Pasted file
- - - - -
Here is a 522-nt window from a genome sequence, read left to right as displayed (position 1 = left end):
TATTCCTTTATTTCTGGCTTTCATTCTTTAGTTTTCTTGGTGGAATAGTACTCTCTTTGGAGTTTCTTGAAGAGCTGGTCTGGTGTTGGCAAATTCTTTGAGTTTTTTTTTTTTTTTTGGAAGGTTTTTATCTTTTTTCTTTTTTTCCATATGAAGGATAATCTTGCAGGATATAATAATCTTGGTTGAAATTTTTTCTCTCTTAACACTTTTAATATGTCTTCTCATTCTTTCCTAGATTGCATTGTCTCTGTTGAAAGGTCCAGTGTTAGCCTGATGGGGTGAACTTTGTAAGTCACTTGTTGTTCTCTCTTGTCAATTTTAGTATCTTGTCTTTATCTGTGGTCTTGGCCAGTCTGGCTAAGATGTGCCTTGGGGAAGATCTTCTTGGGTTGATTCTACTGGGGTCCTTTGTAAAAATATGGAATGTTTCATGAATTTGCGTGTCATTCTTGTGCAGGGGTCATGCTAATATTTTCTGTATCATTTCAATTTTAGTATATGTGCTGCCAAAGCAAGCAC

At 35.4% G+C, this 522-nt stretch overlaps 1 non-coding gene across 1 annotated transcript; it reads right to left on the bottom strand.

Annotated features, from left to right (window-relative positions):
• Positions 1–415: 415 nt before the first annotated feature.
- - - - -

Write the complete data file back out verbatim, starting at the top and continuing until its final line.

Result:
Here is a 522-nt window from a genome sequence, read left to right as displayed (position 1 = left end):
TATTCCTTTATTTCTGGCTTTCATTCTTTAGTTTTCTTGGTGGAATAGTACTCTCTTTGGAGTTTCTTGAAGAGCTGGTCTGGTGTTGGCAAATTCTTTGAGTTTTTTTTTTTTTTTTGGAAGGTTTTTATCTTTTTTCTTTTTTTCCATATGAAGGATAATCTTGCAGGATATAATAATCTTGGTTGAAATTTTTTCTCTCTTAACACTTTTAATATGTCTTCTCATTCTTTCCTAGATTGCATTGTCTCTGTTGAAAGGTCCAGTGTTAGCCTGATGGGGTGAACTTTGTAAGTCACTTGTTGTTCTCTCTTGTCAATTTTAGTATCTTGTCTTTATCTGTGGTCTTGGCCAGTCTGGCTAAGATGTGCCTTGGGGAAGATCTTCTTGGGTTGATTCTACTGGGGTCCTTTGTAAAAATATGGAATGTTTCATGAATTTGCGTGTCATTCTTGTGCAGGGGTCATGCTAATATTTTCTGTATCATTTCAATTTTAGTATATGTGCTGCCAAAGCAAGCAC

At 35.4% G+C, this 522-nt stretch overlaps 1 non-coding gene across 1 annotated transcript; it reads right to left on the bottom strand.

Annotated features, from left to right (window-relative positions):
• Positions 1–415: 415 nt before the first annotated feature.